Based on the above two questions, I have simply one additional question: how broken is a XOR of two 64-bit multiply with carry generators, with one generator's output rotated by 24-bits before the XOR, and independently generated seed states, with the first output discarded?

Furthermore, what is the fastest attack against this generator with only $2^{20}$ outputs?


I see no reason to expect your construction to be cryptographically secure. A single MWC generator is not something that was ever designed to be cryptographically secure. A cryptographically-strong PRNG needs to be designed in a very different way from a non-crypto PRNG. In particular, it sounds like MWC was designed to have a long period. But having a long period does not guarantee that a PRNG will be crypto-strength; not anywhere near it. And xor-ing two non-crypto-strength PRNGs is not in general a good way to build a crypto-strength PRNG; there's no reason to expect that such a scheme will be secure.

Crypto-strength PRNGs have much stronger requirements, so there is no reason to expect that a statistical non-crypto PRNG will be cryptographically strong (it almost certainly won't be, if it wasn't designed to be). If you want a crypto-strength PRNG, you need to pick one that was designed to be that way from the start; you're not likely to fare well by picking a non-crypto PRNG and then trying to tweak it.

In any case, this approach seems misguided. We have crypto-strength PRNGs that are secure, fast, and well-vetted. I don't know why one would mess around with trying to design your own based upon a non-crypto PRNG; that way tends to lead to insecurity. If you think you can do better than the entire field at designing fast crypto-strength PRNGs... well, maybe you can, but I doubt the odds are on your side. Instead, I recommend you use a standard crypto-strength PRNG, if you need crypto-quality pseudorandom numbers.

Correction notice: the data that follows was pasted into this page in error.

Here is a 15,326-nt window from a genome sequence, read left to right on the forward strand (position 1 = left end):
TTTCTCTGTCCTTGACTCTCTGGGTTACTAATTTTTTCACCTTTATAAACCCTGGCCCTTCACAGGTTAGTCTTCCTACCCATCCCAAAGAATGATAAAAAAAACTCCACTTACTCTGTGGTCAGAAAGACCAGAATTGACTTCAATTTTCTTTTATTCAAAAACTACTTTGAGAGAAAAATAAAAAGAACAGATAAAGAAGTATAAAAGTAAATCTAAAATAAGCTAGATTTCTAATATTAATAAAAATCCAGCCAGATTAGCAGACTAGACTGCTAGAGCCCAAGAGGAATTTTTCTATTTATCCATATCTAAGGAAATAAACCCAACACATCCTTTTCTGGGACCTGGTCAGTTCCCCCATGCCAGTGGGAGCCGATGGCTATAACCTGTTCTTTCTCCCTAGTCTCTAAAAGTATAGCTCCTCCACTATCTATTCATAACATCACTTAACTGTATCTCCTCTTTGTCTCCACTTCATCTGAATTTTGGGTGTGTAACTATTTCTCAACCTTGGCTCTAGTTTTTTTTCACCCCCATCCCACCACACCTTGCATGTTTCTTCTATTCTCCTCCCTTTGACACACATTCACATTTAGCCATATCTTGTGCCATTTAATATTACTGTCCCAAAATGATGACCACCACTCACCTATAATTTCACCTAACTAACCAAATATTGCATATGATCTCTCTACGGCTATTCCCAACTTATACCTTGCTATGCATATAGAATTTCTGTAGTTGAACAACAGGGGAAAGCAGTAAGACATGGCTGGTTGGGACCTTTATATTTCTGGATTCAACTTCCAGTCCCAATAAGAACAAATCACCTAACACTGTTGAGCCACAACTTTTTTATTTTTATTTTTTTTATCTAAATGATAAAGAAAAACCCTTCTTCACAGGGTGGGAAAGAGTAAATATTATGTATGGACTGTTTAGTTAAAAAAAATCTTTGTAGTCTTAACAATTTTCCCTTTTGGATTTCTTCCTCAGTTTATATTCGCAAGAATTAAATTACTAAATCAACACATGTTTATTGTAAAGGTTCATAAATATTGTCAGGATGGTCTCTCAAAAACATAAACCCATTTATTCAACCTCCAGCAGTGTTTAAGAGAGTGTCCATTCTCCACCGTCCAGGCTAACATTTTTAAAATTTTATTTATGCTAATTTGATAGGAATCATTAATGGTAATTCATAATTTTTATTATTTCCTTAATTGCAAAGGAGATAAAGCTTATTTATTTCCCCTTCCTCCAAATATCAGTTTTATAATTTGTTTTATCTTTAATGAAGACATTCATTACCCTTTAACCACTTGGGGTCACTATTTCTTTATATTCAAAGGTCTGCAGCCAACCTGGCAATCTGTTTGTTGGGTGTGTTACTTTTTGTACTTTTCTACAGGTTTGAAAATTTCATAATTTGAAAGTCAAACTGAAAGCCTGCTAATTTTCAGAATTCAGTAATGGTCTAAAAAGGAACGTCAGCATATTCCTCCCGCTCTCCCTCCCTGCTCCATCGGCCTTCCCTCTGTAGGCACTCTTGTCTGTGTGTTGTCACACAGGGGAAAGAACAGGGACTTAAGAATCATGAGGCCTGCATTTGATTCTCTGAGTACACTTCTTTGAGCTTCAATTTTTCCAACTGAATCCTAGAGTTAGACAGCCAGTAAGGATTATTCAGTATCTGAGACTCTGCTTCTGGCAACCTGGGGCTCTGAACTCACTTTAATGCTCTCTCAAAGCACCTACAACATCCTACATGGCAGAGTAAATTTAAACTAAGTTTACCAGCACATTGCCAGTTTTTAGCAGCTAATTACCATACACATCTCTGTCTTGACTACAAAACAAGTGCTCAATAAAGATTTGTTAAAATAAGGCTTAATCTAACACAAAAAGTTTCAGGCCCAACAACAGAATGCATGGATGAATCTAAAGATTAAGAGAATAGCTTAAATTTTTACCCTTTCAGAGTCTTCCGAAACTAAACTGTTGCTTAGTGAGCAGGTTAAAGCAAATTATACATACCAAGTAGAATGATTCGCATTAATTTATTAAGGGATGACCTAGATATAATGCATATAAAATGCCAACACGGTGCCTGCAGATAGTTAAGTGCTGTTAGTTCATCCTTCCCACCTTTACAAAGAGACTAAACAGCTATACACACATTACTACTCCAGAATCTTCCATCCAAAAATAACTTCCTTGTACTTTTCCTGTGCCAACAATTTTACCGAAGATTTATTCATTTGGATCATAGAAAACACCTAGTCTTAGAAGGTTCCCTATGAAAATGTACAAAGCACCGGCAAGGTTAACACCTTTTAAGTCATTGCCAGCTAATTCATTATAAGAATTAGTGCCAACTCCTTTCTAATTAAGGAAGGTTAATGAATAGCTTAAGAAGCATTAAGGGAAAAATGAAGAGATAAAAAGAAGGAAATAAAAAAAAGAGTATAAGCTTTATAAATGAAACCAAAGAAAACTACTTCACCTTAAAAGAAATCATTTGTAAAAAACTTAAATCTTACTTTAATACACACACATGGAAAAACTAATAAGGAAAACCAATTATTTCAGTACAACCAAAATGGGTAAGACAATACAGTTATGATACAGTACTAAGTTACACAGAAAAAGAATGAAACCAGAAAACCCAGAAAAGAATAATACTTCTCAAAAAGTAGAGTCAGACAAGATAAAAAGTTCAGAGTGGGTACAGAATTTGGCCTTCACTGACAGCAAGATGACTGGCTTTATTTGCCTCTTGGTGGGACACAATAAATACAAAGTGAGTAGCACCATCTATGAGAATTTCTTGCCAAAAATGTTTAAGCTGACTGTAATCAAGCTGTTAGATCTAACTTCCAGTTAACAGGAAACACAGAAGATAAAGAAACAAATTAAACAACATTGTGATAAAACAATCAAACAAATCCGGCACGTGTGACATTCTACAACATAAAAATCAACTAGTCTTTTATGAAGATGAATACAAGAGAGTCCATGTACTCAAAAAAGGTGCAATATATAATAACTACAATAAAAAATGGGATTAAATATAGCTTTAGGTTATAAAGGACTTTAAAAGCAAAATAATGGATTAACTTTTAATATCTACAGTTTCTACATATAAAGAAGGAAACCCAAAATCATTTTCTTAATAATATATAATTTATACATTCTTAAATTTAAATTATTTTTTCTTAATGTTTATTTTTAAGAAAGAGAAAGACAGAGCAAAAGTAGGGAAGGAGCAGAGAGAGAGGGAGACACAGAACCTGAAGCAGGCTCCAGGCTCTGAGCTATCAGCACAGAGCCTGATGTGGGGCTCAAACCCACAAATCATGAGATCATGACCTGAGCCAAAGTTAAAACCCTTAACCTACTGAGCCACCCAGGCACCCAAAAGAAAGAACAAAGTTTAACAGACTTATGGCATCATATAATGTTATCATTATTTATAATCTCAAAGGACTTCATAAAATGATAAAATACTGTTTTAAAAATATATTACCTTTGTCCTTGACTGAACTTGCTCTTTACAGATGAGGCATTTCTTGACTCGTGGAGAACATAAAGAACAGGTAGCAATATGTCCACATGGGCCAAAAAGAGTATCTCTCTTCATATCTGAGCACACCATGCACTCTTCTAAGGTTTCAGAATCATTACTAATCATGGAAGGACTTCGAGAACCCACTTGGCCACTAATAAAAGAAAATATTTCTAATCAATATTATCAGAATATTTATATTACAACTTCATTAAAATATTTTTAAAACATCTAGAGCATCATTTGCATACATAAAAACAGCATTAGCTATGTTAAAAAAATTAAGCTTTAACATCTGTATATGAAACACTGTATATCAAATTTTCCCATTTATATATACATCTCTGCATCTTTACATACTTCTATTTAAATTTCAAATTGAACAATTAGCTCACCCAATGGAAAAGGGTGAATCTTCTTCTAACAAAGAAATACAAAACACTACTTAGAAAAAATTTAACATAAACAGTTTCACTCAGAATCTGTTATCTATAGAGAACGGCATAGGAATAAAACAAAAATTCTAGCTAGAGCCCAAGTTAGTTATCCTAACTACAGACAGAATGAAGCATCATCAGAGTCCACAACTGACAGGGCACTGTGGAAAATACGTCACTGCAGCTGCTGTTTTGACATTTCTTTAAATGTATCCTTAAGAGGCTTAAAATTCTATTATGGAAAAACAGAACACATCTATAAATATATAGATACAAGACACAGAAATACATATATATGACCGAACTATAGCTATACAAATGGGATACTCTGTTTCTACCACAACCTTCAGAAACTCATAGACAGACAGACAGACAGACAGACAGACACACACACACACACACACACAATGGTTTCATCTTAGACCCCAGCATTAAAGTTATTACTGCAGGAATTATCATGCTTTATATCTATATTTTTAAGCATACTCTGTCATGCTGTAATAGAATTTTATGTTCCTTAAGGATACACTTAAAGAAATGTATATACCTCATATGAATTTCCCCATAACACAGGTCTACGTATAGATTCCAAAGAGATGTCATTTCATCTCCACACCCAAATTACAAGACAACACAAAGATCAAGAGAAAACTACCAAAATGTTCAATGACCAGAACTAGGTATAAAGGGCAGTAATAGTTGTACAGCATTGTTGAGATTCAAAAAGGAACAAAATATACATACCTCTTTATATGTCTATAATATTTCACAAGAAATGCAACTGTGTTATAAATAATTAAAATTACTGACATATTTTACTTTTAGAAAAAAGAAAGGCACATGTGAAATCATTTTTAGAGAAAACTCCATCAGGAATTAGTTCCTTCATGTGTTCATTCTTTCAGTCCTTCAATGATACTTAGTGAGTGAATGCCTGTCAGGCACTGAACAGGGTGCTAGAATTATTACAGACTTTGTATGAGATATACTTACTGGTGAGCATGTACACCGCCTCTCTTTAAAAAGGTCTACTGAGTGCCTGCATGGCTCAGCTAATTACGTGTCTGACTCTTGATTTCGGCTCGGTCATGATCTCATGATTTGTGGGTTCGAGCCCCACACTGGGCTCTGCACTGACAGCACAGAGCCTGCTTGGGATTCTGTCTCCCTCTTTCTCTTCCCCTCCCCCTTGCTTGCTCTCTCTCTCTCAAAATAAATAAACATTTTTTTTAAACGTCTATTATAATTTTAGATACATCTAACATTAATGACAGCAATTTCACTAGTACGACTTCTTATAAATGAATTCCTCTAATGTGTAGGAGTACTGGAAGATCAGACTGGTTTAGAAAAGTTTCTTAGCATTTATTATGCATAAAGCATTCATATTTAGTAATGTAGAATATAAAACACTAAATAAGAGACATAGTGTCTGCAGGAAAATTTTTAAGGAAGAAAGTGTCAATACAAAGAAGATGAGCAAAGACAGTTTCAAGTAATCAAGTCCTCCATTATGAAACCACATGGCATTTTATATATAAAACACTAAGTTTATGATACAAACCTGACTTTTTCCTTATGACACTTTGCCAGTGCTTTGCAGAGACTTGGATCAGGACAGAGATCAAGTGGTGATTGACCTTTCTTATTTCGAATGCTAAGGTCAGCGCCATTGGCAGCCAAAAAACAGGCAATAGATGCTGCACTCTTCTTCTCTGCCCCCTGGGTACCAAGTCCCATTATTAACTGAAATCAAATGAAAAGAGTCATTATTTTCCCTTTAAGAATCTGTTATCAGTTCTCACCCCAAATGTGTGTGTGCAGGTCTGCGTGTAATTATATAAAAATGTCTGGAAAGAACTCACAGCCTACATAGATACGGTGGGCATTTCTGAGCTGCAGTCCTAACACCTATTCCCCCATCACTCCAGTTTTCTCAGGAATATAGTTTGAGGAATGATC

I recommend take a look at What stops the Multiply-With-Carry RNG from being a Cryptographically Secure PRNG?, as well as by KISS: A Bit Too Simple (PDF). The first one handles the plain MWC construction by Marsaglia; the later analyzes the non-cryptographic scheme by Marsaglia named KISS (which combines the output from two MWC generators as well as a linear congruential generator and a binary linear generator). Both do not exactly represent the same construction, but the broad lessons probably apply here as well. I've paraphrased from my answer there and extended it to apply to this specific question as well.

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